5 Ways HSMD Helps Researchers in the Fight Against Cancer


QIAGEN Digital Insights

5 Ways HSMD Helps Researchers in the Fight Against Cancer

In oncology research, identifying potentially actionable gene alterations and exploiting cancer’s molecular vulnerabilities is becoming increasingly difficult. Due to the sporadic nature of somatic cancers, the number of variants detected is rapidly rising.

Clinical research labs are tasked with confidently identifying meaningful mutations that could influence or improve decisions at the point of care. To do this, they need ready-access to trusted data to validate biomarkers and better assess their biological and clinical relevance. And this is precisely what the Human Somatic Mutation Database (HSMD) provides.


HSMD can be used to:

  1. Gain insights from real-world data and two decades of expert curation: HSMD’s oncology dataset combines manually-curated content from the QIAGEN Knowledge Base─the industry’s largest collection of biological and clinical findings─with data from over 419,000 real-world clinical oncology cases that have been analyzed and interpreted by QIAGEN’s professional clinical interpretation service. With HSMD, researchers don’t need to collect information manually across different knowledge bases and resources.
  2. Quickly classify VUS’ and controversial variants: Labs sometimes risk of over-interpreting variants of unknown significance (VUS), which could lead to unnecessary or potentially harmful treatments. When you encounter a variant with limited information, you can use HSMD to look for observed clinical case distribution, biochemical impact, functional impact, and actionability.
  3. Analyze complex genetic reports: Molecular tissue profiling often generates difficult-to-interpret genomic information─making the resulting reports either too complex or lacking in data on the clinical actionability of detected variants. HSMD can be used to rapidly drill down to variant-level information, derive actionable data from complex reports and evaluate clinical impact.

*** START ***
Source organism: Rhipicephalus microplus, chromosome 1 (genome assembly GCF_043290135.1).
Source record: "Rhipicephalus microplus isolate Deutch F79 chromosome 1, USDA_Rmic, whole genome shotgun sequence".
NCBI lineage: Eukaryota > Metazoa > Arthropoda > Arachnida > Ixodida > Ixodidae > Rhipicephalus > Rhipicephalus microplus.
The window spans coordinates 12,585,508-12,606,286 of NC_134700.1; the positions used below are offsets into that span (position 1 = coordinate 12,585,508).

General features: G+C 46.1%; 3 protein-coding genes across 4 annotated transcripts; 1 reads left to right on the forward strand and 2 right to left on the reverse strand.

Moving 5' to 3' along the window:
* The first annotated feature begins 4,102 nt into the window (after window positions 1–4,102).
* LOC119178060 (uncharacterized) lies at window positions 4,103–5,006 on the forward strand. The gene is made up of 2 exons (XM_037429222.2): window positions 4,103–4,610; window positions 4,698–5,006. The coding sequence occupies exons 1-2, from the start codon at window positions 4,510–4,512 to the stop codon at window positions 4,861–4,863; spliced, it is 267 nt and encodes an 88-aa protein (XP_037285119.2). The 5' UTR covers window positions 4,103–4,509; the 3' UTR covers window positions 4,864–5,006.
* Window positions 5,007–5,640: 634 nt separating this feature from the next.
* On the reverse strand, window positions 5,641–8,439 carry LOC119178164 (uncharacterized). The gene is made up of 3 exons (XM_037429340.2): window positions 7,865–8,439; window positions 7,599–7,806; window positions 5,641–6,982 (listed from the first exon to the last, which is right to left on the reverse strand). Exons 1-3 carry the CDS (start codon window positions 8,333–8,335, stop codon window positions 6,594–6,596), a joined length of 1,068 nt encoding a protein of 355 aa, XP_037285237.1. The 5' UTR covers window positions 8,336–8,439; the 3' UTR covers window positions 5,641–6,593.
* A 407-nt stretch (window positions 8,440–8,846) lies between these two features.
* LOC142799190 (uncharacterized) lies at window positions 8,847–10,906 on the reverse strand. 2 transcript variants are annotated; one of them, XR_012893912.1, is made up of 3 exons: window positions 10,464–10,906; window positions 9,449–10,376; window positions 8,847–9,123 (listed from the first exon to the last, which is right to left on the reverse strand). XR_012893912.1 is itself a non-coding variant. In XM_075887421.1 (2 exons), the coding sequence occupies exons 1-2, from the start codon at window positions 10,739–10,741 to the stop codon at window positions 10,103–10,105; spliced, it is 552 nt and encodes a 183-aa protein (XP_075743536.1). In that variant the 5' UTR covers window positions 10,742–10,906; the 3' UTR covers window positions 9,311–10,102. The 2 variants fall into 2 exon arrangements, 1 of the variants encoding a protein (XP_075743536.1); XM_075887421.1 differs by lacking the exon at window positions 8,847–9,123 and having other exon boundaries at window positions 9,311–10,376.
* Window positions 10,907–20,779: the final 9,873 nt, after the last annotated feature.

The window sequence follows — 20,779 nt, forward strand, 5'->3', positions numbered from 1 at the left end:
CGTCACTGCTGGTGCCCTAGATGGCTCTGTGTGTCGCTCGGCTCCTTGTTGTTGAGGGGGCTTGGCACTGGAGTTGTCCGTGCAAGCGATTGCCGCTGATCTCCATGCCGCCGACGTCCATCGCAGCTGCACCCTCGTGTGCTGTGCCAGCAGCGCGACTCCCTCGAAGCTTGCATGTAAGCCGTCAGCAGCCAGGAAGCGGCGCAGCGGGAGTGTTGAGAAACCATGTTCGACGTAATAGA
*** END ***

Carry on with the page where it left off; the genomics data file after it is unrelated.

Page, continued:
4. Stay up to date: HSMD’s content is updated weekly, so labs can ensure that variant interpretation reports are based on the most relevant and timely evidence. Over 5,000 manually curated alterations are added to it each month.
  5. Establish an in-house bioinformatics pipeline: HSMD can be used to develop an in-house pipeline to help manual variant curation. Using HSMD, labs can annotate a single variant in under 15 minutes. Ordinarily, manually curating one variant can take an experienced curator 3-4 hours to complete. Depending on the size of the panel, a single VCF file can contain thousands of variants to annotate. This requires the lab to search for available data online and query population databases and gene-and/or locus-specific databases to perform in silico analysis, evaluate the literature, analyze functional studies, and find clinical trials and relevant therapies.


HSMD 2.0 comes with over 140,000 new alterations, improved data visualization and new structural variants. The dataset now contains over 419,000 clinical oncology cases and over 1.5 million mutations associated with over 4.2 million relationships from PubMed, drug labels, clinical trials, clinical guidelines and public databases such as gnomAD and HGMD.

Read the statistics sheet.